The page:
Cole Hamels deserves a lot of credit for getting up and dissecting (almost) each and every frustrating performance with the media.
Yet there isn’t very much he can say that hasn’t already been stated.
Hamels still projects a confident image. He’s been through this so many times, the lack of run support, the crazy bad breaks.
And while his defense did him no favors in Friday’s 8-5 loss to the Milwaukee Brewers at Citizens Bank Park, Hamels also didn’t do the job.
Forget the statistics – allowing 12 hits and seven runs (six earned) in five plus innings.
Sure there were infield hits and a broken bat hit, and balls that weren’t caught. It does seem to happen a lot when Hamels pitches, but he also made some questionable pitches that were crushed .
In Friday’s game he threw 104 pitches in five plus innings. That’s a lot of pitches, although when a team gets 12 hits, the pitch total is bound to rise.
Hamels only had three strikeouts. He didn’t walk a batter and has only issued one free pass in his last three games.
He was throwing hard, with a crisp 95 mile per hour fastball in the first inning when he retired the side.
“You realize the only thing I can control is the pitch I grip and releasing it with the execution I want and ultimately it is out of my hands,” Hamels said.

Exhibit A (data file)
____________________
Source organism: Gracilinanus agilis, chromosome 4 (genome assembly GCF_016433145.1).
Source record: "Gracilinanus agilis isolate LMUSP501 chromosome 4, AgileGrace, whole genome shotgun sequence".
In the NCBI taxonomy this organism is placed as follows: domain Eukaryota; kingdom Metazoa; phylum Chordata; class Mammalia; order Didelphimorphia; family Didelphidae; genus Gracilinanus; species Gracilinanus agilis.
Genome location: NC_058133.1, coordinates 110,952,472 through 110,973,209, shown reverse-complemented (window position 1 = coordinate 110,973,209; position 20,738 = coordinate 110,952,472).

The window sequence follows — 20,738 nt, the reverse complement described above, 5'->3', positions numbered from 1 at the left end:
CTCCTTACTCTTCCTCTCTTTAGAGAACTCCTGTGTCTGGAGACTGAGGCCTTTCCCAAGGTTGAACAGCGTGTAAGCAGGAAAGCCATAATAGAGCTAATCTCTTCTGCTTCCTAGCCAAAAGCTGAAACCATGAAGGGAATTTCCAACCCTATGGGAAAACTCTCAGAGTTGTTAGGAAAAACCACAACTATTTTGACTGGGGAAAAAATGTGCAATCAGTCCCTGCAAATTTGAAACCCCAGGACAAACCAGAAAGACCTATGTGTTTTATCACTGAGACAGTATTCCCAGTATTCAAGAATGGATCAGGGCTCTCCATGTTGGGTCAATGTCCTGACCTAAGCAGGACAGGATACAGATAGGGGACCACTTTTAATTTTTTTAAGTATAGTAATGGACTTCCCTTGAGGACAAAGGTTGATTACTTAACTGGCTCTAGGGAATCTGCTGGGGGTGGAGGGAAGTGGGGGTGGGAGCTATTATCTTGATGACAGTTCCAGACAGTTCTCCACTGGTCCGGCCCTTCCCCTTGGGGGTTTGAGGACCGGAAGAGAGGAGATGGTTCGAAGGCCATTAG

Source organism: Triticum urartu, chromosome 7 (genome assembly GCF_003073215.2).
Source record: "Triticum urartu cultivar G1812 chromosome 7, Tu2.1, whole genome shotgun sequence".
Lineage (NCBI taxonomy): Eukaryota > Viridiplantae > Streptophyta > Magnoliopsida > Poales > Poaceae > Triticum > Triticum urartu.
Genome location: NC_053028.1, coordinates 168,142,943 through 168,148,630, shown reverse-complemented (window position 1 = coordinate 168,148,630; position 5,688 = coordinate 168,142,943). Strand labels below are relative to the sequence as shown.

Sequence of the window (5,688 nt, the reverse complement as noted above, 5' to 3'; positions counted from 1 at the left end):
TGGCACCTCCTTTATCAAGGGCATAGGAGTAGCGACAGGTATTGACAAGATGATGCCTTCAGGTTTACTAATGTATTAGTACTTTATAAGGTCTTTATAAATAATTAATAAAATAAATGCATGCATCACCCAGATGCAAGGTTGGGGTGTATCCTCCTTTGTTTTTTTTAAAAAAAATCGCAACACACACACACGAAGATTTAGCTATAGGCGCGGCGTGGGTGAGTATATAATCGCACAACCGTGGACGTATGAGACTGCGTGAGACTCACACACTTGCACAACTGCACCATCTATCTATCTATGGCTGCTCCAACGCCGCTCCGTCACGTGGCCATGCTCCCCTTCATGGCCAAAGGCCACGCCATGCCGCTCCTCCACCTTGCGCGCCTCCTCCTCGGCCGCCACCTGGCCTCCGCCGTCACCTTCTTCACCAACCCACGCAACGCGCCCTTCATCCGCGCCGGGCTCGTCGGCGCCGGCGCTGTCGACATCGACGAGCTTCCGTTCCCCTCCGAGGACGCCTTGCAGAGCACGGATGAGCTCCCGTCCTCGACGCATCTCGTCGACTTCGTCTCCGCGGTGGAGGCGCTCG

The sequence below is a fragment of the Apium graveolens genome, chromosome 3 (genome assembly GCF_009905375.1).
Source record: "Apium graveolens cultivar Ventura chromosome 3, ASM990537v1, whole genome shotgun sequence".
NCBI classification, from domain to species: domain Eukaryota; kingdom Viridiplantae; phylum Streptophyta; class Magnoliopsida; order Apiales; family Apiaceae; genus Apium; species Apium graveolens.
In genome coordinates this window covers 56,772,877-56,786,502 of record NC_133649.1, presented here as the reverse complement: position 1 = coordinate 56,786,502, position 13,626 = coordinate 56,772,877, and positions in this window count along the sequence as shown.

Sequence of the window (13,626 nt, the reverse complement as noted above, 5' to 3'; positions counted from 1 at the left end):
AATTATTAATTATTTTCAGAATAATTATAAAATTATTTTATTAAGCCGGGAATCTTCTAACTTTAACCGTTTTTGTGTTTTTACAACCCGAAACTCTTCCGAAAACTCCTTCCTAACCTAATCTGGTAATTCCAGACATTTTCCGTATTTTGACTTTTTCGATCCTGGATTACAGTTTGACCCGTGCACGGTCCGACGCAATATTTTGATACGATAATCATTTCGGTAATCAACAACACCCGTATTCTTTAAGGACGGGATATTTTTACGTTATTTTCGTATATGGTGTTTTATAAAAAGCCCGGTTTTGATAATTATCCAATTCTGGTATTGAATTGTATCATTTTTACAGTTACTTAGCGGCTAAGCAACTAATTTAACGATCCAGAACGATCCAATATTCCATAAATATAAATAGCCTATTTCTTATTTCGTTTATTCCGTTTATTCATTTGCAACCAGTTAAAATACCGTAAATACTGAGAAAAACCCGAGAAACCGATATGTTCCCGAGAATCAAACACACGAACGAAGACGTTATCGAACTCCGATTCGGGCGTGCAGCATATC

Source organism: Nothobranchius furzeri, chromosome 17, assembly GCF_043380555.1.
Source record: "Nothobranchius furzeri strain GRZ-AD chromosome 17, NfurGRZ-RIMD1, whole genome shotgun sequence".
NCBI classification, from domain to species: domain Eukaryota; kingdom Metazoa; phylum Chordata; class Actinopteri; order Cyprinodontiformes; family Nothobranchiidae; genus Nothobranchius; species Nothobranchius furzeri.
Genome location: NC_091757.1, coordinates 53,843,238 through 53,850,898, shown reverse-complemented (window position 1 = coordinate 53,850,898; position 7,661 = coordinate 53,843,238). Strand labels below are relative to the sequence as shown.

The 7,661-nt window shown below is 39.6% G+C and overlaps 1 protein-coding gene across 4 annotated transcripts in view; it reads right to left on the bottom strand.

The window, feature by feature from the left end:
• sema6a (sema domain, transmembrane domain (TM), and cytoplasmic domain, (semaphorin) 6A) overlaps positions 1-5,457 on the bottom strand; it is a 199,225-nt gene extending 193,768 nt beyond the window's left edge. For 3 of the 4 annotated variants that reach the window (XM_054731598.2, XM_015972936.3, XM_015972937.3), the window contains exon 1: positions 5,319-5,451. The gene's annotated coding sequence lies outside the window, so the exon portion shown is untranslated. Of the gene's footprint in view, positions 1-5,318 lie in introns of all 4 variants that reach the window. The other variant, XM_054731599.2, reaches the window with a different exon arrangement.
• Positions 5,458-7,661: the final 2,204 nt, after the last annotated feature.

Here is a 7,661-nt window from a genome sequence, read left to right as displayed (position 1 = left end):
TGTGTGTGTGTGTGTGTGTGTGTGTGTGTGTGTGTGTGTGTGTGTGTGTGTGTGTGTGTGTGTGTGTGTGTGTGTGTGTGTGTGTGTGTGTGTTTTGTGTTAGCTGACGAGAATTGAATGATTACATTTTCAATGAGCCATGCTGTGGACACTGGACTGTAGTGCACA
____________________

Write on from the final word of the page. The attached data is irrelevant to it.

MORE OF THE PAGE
Actually, it’s not that simple.
The pitches he is releasing are getting hit fairly hard.
This is a season in which Hamels has shown some positive signs, only to be drowned out by the negative, usually in the same game.
For instance in his previous start in Washington, Hamels pitched six shutout innings but allowed five runs (three earned) in 1/3 of an inning after that.
He said after the loss to the Brewers that all his pitches were working.
Then he admitted that Jonathan Lucroy hit two hard balls off him. That would be a double and home run, two of five hits by the Brewers catcher.
Yet it’s time to stop suggesting his 1-9 record and 4.86 ERA are byproducts of bad luck. It wasn’t all luck that the Brewers had 12 hits. That was Hamels’ career high for hits allowed in a game, surpassing the 11 he surrendered three different times.
Manager Charlie Manuel, like everybody else appears out of answers, other than suggesting Hamels needs to win a game to get rolling.
“I would never have thought he would have this much trouble winning a game,” Manuel said.
The way Hamels threw during a scoreless first inning, gave an indication that he might turn things around. It turned out to be false hope.
It’s interesting that he is throwing harder than ever and getting hit harder than ever. We’ll keep suggesting more changeups. It appears as if Hamels is using his cutter too much. That was the pitch that Lucroy belted for his home run.
So maybe a change in pitch selection will help.
Something has to change and if not, we will be hearing the same explanations for the same disappointing performances.